Thursday 5 July 2012

Top 20 Films Challenge #8: The Thing (1982)

Not exactly the most original pick but yet again, this is my personal list, free of any kind of influence, and The Thing is by far my favourite horror film of all times, absolutely flawless and terrifying.

In The Thing, scientists in an isolated station in the Antarctic are stalked and slayed by an alien entity which can consume and replicate its victims, allowing it to remain unnoticed...

They just do not make them like this anymore... It might be hard to believe it now, but The Thing went through a rediscovery of some sort, after lying as dormant as the frozen creature in it that unleashes hell when awaken. I remember when I first discovered a wave of horror classics as an impressionable teen in the late 80's then early 90's, it was all about The Exorcist, Alien, The Texas Chainsaw Massacre... For whatever reason, in France anyway, despite John Carpenter's revered status as an auteur over there, The Thing played second fiddle to all these others and was not as widely known.

And having read about it before writing this post, I have realised that The Thing was actually not only a commercial but more unbelievably a critical failure at the time of its release, being deemed too dark, too pessimistic, and with serious critics seemingly unable to go past the gore. Fools!

What a shock when I finally watched it. A lot has been written about it by many better writers than myself so I cannot really write anything that has not been said before, with the BFI having published a book entirely devoted to it by respected film critic/horror writer Anne Bilson.

The Thing has all the elements of a great horror film: the isolated setting, the fear of the unknown, the paranoia, the complete lack of humour, the tension... This last element being particularly cherished, in a time when so many directors have succumbed to the school of ADHD editing.

John Carpenter here had found the perfect balance of slow, tensed scenes with short outbursts of violence, thanks to some incredibly inventive and still unmatched mechanical special effects of Rob Bottin. The grand master let his imagination run wild and unleashed some iconic and grotesque creations, like some Francis Bacon's paintings come to life : the "spider head", the frozen, merged two men...

The film has been seen as a metaphor for many things, the cold war paranoia, the beginning of AIDS... but you do not need to reflect upon those to enjoy it, it can just be seen as a slow burning yet terrifying film. And while the story of a creature/killer going after its preys one by one is not all that new, what makes all the difference here is having the creature being able to take on the physical appearance of its victims, adding a layer of paranoia, as the situation becomes incredibly more desperate and nobody can be sure of who is human and who is not anymore... It does help that at no point does the director tries to explain the origins of the creature, making it one of the most mysterious and malevolent ever created.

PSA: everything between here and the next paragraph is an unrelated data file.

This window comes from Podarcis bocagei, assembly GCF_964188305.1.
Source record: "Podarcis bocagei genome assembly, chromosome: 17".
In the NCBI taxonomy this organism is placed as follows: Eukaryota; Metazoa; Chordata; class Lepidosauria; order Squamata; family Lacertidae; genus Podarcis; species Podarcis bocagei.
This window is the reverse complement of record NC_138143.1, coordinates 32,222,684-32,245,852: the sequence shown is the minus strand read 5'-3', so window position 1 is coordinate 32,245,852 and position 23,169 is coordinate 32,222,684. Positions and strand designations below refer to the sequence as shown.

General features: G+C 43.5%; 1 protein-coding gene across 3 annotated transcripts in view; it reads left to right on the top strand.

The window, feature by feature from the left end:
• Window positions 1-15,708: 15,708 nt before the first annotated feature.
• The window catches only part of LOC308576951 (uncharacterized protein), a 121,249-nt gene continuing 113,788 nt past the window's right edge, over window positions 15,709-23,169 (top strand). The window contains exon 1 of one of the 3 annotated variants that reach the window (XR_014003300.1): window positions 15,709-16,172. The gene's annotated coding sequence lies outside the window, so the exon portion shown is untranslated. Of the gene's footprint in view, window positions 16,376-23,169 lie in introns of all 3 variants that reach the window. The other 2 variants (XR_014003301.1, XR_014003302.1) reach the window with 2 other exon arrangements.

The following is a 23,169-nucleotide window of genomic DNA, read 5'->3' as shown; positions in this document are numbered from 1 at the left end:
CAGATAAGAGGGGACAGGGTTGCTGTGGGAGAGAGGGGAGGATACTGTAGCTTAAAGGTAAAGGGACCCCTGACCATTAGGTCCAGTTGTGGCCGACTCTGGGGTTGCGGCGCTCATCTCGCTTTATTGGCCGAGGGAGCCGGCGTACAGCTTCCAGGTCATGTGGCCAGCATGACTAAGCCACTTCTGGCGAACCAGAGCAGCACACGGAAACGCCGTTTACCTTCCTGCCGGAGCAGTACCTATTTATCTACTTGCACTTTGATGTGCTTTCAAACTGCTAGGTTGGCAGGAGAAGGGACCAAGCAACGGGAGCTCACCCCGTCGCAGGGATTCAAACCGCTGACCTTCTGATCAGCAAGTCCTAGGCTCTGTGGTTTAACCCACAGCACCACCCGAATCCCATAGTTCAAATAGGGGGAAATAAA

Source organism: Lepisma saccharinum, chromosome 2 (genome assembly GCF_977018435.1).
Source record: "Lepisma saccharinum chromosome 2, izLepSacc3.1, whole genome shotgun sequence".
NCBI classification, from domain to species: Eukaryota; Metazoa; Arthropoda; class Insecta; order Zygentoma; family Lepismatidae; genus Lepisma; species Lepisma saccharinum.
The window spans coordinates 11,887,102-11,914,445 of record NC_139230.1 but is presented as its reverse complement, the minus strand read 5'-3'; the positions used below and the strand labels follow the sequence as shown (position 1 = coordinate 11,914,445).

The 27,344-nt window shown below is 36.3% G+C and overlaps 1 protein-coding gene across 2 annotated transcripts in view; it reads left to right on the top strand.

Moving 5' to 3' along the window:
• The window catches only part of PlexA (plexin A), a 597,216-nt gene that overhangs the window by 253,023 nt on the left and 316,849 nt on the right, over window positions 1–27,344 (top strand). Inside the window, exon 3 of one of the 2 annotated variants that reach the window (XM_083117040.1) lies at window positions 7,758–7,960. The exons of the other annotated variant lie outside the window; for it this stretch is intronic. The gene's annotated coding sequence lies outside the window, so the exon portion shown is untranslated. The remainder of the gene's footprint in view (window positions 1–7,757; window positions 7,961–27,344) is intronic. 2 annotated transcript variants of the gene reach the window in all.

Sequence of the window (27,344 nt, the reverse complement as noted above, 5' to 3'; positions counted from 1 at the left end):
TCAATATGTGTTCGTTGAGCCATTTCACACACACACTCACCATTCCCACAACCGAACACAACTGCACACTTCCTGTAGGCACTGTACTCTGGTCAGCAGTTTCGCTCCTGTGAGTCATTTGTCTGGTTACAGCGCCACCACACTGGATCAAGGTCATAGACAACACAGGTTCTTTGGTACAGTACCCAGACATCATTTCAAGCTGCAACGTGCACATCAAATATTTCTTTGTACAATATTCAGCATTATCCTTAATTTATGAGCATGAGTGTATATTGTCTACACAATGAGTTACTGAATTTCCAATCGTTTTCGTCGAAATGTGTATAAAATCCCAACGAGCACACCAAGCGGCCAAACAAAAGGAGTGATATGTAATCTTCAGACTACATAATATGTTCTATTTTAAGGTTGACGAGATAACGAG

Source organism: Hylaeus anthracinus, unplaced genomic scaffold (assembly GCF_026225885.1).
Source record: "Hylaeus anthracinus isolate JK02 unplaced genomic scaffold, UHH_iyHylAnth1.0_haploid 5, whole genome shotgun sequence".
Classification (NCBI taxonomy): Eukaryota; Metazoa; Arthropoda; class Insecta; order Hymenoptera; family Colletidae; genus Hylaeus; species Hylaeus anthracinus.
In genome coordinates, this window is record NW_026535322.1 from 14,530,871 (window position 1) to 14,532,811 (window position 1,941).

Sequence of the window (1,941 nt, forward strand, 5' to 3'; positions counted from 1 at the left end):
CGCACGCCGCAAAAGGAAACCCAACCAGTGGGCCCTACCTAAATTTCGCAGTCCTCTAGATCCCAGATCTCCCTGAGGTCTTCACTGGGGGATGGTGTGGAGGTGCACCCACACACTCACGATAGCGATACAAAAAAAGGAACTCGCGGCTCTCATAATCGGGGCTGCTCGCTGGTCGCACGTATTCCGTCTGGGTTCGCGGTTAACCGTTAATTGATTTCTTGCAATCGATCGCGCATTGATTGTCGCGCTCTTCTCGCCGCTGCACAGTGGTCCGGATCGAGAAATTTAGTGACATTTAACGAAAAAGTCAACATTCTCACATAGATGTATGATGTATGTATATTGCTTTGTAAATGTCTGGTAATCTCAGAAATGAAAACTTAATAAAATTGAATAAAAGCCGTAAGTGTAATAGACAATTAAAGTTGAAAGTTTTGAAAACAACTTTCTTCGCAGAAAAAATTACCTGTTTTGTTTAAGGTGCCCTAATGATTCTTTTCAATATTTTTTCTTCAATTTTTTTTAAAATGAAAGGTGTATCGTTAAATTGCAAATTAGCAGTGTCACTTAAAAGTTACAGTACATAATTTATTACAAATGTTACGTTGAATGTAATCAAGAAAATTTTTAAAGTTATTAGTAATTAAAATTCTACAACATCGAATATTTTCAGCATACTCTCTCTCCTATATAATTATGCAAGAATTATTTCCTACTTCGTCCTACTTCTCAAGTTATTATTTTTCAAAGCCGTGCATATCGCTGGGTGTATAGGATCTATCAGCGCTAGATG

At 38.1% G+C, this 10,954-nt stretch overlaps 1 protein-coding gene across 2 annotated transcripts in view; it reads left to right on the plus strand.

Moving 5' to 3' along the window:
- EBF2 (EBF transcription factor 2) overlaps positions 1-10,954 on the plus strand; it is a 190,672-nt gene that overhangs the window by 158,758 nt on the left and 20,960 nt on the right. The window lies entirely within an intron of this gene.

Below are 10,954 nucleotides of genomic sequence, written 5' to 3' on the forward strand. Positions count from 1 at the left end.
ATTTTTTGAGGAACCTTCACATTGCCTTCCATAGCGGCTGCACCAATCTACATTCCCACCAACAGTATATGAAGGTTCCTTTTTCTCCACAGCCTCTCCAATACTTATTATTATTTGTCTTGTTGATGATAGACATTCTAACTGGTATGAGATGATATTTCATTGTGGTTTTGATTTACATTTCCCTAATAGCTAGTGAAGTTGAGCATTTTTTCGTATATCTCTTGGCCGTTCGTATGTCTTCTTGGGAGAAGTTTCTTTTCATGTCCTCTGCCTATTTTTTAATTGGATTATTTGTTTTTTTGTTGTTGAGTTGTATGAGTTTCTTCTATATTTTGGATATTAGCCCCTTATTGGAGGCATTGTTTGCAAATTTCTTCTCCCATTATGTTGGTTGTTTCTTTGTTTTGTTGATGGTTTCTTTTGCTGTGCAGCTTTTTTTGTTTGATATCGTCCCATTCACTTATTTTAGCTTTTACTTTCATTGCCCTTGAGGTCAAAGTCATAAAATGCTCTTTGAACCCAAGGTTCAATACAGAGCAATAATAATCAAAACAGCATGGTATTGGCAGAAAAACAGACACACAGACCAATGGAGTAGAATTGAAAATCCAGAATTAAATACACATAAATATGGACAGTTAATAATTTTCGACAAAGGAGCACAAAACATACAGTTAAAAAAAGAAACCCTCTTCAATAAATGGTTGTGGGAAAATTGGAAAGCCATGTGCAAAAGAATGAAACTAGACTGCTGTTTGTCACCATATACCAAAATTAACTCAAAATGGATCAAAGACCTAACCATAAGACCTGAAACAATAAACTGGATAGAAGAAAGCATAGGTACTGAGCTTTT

And among an all male cast, Kurt Russell shines, as the epitome of the 80's action anti-hero, rugged, bearded, and with big hair, reluctantly trying to save humanity but more importantly himself.

The Thing is a dark, atmospheric and gut wrenching classic, that has not been surpassed as far as I am concerned, with a fantastically bleak and depressing ending as the icing on the cake.

I will charitably not say a thing about the prequel, whose only redeeming feature was to show how the two men merged frozen Thing came about. There has been however a videogame released as some sort of sequel (as well as some graphic novel spin offs), which I would be curious to try.

In our interblogs films challenge, Martyn Conterio at Cinemart picked Le Mépris as his number 9.

Join me tomorrow for my number 7 and some more 80's shocks.

The Thing. USA 1982. Directed by John Carpenter. Starring Kurt Russell, Keith David, Donald Moffat...


  1. I think I love how the way Rob Bottin did the Original Monster Special Effects on 'The Thing' (1982) better because this one has more realistic horrifying feeling and eerieness. They ought to make many more 'The Thing' movies, get other good actors, and get many good monsters makers and make-up effects makers.

  2. The stupid CGI effects like the ones they're doing now days are too cartoonish, too unrealistic, and had no horrifying feeling; but ROB BOTTIN'S Special Make-Up Effects and Monster Puppetry Effects are two hundred times twice as realistic, better, and creepier.